Curves and hairpin turns, climbs and switchbacks at dizzying heights wind their way through the alpine landscape of South Tyrol. Here, crossing the mountain passes means discovering natural beauty, as well as the cultural and historical attractions that offer an authentic experience.
Stelvio Pass -The queen of alpine roads
An endurance test on your bike: 48 hairpin bends lead up to the 2758 m altitude of the pass.
The Stelvio pass, in the Ortles area, is the highest pass in Italy (2758 m). Considered the “queen of mountain roads”, this pass was built in record time, between 1820 and 1825. Since then, the route of about 50 km has remained unchanged and has 87 hairpin turns: 48 from Prato to the summit and 39 downhill to Bormio, in the province of Sondrio. It is no coincidence that this extremely demanding itinerary, immersed in the Stelvio National Park, is also known as the “queen” stage of the Giro d’Italia. In addition, the panorama that opens onto the Ortles massif and the Gran Zebrù is nothing short of spectacular. North of Stelvio, there is the Cima Garibaldi or peak Tre Lingue (three languages), because here – on the border between Lombardy, South Tyrol and the Swiss canton of Grisons – three different languages meet: Italian, German and Romansh. During the First World War, the pass went through the front lines and, even today, you can find remains of the fortifications and some war relics. An exciting dive into the past for history buffs.
The road winds its way through the mountain landscape.
Rombo Pass – The gateway to the South
Sinuous twists and turns cross the alpine territory of the Rombo Pass.
The Rombo pass winds for 30 km on 44 hairpin turns that lead to the highest non-glacial pass (2509 m), between the Resia and Brenner passes. The route runs between Sölden, in the Austrian Ötztal valley, and San Leonardo in Passiria, in the South Tyrolean valley of the same name, partly crossing the Gruppo di Tessa nature park. Along the alpine road, there are some extraordinary architectural sculptures and a museum dedicated to the pass that protrudes from the slope like an erratic boulder. The museum offers information on the history, culture, society and economy of the region, through interviews with contemporary subjects and photography. Here, nature itself invites you to stop and contemplate the landscape of majestic peaks of over 3000 m, fields of snow that glisten in the sun until late summer and verdant alpine pastures. Finally, along the way, you can also see sheep, goats and ibex. So, slow down and enjoy the show!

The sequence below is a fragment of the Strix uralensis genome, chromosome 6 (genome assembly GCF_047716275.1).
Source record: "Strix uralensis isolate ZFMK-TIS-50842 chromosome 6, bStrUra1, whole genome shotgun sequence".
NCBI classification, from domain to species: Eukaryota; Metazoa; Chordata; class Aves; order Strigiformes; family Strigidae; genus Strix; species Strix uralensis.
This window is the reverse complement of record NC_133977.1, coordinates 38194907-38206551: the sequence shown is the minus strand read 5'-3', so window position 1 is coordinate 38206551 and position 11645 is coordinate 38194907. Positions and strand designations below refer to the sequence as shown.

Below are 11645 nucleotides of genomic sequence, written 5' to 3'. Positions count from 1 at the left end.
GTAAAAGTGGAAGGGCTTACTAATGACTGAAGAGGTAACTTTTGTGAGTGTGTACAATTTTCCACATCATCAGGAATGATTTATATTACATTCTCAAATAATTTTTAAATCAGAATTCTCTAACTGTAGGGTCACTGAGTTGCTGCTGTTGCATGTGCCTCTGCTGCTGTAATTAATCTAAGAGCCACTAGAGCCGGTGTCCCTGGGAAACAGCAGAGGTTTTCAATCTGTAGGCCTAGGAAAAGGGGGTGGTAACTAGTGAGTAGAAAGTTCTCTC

A telescope in the landscape: a panoramic stop on the Rombo Pass.
Sellaronda – The tour of the Dolomites
The postcard-pretty majestic Sella massif.
The Sellaronda is a true classic in the heart of the Dolomites, which winds along the four passes on the Sella massif. The tour starts from Selva di Val Gardena in a counter-clockwise direction and, after long curves and tortuous hairpin turns, arrives at the Sella pass (2218 m) which connects Val Gardena with Val di Fassa in Trentino. Then, continue in the direction of Pordoi (2239 m), where you can enjoy a breath-taking view of the Sassolungo Group, the Sella massif and the Marmolada. A tip: once you reach the Pordoi pass, take the cable car up to the summit of the same name (2950 m) in a few minutes, and admire the view from the mountain station. Once back in the valley, the path continues downhill towards Arabba, and then climbs up to the Campolongo pass (1875 m) and, more sinuously, to the Gardena pass (2121 m). From here, the Cir Group in the Puez-Odle Natural Park, the Dolomite peaks of Val Badia and the Sella massif are nothing short of wonderful. Finally, the road that leads back to the starting point is nearly all downhill. You can complete the Sellaronda by car in just under 2 hours; by motorcycle, the travel time is even shorter. Adequately trained cyclists can complete the tour in about 5 hours.
The Sellaronda from above.
Giovo Pass – An historic pass
Heading to the Giovo Pass along roads of pure enchantment.
Numerous archaeological finds prove that the Giovo Pass was an important traffic route even in the Stone Age. However, the road practiced today with the 31 switchbacks dates back to the period preceding the beginning of the First World War. The Giovo panoramic route (2094 m) connects Val Passiria, from San Leonardo, to the Alta Valle Isarco, to Vipiteno. This is considered the shortest connection between the beautiful Merano and the city of Vipiteno. Looking north are the majestic Ötztal Alps; to the south, the extensive Sarentine Alps. The Punta di Monte Giovo (2483 m), Cima Saxner (2359 m) and the wide Valle di Racines surround the pass. The trip offers a splendid view of the Cima Altissima (3480 m), with its glaciers to the south and the Tux Alps to the north. Finally, the centenary road of the pass runs alongside the medieval Castel Giovo, with pine forests and alpine pastures … you won’t be able to take your eyes off the beauty of the mountains.